Virtual Machines

Kelly Murray kem@Franz.COM
Mon, 28 Apr 1997 12:17:34 -0700

All this talk of a VM is pretty much useless for my goals,
which I restate: "to build a platform where Lisp programmers can be
successful in the marketplace".

Lisp already has a high-level VM (e.g (function arg1 arg2))
which is works perfectly well FOR LISP.  A "LispOS" is FOR LISP,
not for SmallTalk, Java, TCL, or any other language.

This is where all the power comes from: everything in the OUR world
is a lisp object -- all the nightmare and hassle and trouble and time
and pain and suffering making this model co-exist with the non-lisp,
non-object world will disappear under this LispOS.  

Others have described very well how and why this unified, integrated model
is so much better than massive compromise to interoperate with other
applications and systems in low-level ways,
which seems to take up about 90% of the time building real-world applications.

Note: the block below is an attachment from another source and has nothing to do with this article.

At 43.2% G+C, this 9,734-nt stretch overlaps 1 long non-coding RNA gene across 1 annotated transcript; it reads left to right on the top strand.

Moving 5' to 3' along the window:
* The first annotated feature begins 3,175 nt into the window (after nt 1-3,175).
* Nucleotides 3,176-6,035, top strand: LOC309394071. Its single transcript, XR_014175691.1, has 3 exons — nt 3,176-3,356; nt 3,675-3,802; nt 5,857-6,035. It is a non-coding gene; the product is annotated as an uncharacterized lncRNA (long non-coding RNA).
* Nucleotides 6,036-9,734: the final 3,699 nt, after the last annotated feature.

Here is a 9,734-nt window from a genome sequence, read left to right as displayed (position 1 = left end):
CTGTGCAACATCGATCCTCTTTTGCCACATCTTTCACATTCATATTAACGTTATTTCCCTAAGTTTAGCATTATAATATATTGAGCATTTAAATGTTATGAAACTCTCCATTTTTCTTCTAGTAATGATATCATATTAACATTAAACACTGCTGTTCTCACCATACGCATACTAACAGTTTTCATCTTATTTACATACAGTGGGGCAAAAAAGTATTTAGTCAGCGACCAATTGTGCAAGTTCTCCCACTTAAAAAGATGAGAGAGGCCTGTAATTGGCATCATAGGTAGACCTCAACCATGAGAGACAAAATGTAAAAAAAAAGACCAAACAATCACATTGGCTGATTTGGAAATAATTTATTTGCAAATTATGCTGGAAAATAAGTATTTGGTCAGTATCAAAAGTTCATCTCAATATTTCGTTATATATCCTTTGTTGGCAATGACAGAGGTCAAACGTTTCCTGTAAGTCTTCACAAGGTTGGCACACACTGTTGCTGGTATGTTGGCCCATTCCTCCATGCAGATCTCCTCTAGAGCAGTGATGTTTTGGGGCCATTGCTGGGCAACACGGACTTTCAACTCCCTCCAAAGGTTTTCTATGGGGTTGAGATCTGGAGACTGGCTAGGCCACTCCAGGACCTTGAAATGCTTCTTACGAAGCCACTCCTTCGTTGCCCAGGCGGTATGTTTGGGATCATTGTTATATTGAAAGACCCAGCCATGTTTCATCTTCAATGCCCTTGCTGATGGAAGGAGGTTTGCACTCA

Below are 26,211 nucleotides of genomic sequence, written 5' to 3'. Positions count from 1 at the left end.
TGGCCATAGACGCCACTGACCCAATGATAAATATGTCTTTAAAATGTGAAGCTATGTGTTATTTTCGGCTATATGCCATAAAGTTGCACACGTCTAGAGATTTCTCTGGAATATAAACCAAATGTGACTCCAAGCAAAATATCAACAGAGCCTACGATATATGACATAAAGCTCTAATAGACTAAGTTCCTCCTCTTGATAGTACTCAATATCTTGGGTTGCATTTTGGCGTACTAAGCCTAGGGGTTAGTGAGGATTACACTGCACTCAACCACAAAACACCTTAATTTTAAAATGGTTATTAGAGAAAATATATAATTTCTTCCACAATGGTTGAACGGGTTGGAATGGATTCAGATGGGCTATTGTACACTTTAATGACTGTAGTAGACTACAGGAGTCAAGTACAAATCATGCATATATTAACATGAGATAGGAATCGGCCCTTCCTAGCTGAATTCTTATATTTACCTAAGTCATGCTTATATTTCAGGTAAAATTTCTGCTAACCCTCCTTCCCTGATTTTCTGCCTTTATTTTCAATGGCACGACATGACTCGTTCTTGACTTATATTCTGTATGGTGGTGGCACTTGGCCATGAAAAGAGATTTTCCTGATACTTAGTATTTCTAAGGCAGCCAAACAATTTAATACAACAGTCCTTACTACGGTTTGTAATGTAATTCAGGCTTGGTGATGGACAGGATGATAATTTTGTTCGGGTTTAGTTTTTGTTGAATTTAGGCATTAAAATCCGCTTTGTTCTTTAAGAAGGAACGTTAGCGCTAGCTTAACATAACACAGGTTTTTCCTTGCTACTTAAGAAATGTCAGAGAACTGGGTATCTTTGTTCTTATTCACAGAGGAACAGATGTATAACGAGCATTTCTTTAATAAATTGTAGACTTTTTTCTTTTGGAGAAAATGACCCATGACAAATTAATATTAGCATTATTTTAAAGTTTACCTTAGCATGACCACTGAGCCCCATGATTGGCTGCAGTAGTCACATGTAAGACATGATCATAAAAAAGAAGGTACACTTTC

So it can be summed up in non-technical terms by
saying it allows a dramatic increase in productivity.
This productivity is the key to succeeding in the marketplace.

The only advantage of some kind of VM or byte-code is portability,
and that generally comes with a performance loss, often a dramatic one.
Again, hardware portability is not needed to be successful, running
on low-cost, widely available hardware is the only thing
important in the beginning.  x86 hardware is clearly the choice here.

If this LispOS thing succeeds, the OS can be ported to other hardware
directly, or run on top of other OS's.  UNIX got ported to about
everything, but only AFTER it was deemed worthy of the effort.
Linux itself was also ported to other hardware.
Why waste the effort dealing with this,
when we haven't even demonstrated we have something useful to begin with?
The thing is to not bind our OS too directly to the hardware.
This is another reason to build on top of another OS, a UNIX in
general, Linux in particular, since it will tend to avoid hardware
dependence. When significant hardware dependence is called for,
it is best made an isolated and well documented part of the system.

So I say drop this whole VM discussion.

-kelly murray  (speaking for myself, and I hope some of you too!)